The isolated watchtower known as the Burj al-Sabi, or Boy's Tower stands on the edge of the precipice above the narrow coastal strip and the main road from Banias to Tartus in Syria. It was built by the Order of St. John at the same time c.1186, as they built the enormous fortress of Margat further inland. There was a wall that stretched from Margat right down to the seashore with a gate to control movement along the main road. This was the southern frontier of the Principality of Antioch, the second largest of the Crusader States and so the tower would have been used primarily for collecting taxes and tariffs from people and goods crossing to and from the County of Tripoli to the south.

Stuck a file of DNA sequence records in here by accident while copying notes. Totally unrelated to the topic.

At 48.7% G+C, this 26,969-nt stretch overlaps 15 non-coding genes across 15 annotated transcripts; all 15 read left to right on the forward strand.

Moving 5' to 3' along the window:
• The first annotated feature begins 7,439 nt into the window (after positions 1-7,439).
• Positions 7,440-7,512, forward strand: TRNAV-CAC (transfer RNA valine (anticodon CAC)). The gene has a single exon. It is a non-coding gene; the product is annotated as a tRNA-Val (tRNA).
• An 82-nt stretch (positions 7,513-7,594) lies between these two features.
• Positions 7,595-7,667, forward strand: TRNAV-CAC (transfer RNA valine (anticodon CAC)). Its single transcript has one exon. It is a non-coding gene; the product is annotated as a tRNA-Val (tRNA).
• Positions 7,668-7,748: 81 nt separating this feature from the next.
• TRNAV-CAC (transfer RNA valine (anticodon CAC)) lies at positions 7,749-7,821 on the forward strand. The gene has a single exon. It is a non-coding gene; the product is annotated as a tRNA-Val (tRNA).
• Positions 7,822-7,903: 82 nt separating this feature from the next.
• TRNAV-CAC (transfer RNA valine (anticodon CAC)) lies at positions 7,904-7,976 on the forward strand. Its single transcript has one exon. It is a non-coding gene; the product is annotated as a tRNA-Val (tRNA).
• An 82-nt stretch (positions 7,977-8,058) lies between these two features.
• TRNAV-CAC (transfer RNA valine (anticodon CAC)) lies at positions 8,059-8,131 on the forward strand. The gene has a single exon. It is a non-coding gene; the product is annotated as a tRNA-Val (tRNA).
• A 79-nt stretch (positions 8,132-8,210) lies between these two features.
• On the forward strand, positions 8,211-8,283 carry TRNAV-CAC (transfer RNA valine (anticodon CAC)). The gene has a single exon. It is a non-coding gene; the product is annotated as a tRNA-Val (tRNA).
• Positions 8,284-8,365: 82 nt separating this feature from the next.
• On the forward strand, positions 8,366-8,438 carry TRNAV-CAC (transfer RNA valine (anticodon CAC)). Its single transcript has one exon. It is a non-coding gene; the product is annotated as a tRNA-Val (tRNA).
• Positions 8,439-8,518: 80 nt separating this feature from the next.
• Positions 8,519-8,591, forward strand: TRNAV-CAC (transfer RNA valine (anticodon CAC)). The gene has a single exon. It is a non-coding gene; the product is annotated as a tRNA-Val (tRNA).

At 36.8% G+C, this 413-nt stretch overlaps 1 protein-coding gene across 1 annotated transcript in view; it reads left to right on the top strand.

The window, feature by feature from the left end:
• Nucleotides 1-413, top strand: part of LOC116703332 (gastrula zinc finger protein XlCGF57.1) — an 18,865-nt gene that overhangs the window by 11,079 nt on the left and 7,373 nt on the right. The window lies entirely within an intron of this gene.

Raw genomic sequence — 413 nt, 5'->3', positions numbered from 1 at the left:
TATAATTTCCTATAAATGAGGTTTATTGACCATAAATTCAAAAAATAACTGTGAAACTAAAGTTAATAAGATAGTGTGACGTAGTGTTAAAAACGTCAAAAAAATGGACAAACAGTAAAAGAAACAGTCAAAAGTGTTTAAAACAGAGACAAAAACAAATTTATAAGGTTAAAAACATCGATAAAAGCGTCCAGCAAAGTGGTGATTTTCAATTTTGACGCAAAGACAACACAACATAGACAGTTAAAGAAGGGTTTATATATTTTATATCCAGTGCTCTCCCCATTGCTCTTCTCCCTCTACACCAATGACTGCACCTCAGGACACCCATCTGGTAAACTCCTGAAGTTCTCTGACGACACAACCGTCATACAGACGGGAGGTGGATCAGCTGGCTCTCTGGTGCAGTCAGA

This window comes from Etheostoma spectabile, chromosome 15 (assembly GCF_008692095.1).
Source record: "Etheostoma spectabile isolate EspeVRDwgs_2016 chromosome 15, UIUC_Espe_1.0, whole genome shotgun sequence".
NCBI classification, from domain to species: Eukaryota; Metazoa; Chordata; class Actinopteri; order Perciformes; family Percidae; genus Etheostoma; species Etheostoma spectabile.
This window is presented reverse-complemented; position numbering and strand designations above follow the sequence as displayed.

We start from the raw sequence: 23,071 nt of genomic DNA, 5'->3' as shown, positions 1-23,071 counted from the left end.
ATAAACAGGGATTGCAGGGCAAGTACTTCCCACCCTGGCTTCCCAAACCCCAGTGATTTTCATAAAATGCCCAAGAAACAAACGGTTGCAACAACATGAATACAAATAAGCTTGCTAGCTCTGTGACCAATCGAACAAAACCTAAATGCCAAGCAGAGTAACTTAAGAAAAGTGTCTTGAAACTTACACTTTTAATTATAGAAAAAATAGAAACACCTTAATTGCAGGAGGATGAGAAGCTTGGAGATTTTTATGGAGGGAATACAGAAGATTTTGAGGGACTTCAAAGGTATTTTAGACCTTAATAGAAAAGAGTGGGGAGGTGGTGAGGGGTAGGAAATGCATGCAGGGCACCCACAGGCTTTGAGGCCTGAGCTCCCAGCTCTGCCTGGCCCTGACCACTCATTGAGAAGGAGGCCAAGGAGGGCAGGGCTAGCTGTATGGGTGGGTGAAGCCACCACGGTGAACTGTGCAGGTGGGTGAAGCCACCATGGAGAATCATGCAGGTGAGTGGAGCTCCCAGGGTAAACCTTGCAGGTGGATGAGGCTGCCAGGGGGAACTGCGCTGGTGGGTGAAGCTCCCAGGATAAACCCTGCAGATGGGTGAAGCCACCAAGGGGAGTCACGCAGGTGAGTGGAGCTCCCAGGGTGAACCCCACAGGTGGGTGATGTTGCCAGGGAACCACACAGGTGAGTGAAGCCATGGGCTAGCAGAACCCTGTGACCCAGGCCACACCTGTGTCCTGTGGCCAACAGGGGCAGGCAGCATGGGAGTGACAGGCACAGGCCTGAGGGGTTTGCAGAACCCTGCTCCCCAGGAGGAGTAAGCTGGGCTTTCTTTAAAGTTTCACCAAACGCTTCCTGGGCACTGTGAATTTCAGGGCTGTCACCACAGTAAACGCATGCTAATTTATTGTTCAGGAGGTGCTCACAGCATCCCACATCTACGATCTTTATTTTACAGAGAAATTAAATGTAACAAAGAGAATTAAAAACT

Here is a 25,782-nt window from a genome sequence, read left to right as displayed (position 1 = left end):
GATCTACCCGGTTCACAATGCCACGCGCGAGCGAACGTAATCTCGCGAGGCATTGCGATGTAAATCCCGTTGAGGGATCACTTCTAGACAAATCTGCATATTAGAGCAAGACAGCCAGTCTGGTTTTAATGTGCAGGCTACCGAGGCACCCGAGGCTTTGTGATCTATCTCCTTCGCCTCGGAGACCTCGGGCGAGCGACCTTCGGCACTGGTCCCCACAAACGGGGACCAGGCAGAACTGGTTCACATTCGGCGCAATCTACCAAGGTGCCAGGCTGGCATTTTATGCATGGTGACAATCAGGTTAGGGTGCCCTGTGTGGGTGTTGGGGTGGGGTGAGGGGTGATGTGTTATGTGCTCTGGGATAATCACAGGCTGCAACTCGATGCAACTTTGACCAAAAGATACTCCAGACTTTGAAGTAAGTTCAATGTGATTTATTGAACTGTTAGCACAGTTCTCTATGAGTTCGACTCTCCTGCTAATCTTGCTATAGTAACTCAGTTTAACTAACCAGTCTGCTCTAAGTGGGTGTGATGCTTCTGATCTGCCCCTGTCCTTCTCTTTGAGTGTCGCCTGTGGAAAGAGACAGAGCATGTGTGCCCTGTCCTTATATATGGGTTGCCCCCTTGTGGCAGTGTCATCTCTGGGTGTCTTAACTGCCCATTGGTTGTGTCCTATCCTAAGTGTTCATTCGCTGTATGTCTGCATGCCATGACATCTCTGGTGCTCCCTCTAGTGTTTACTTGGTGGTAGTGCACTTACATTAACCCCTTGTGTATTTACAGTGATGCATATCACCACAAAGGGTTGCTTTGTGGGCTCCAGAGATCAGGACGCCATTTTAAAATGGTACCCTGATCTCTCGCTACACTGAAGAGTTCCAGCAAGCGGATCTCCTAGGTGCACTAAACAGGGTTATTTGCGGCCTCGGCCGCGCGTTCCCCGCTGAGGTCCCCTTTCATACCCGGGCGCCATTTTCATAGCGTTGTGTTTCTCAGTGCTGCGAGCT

After Saladin's crushing victory at the Horns of Hattin in 1187, his army on its triumphal foray to the north passed right under the walls of the Burj al-Sabi although it made no effort to take the tower. The Buj al-Sabi remained in the hands of the Hospitallers until the fall of Margat to the army of the Sultan Baibars in 1285.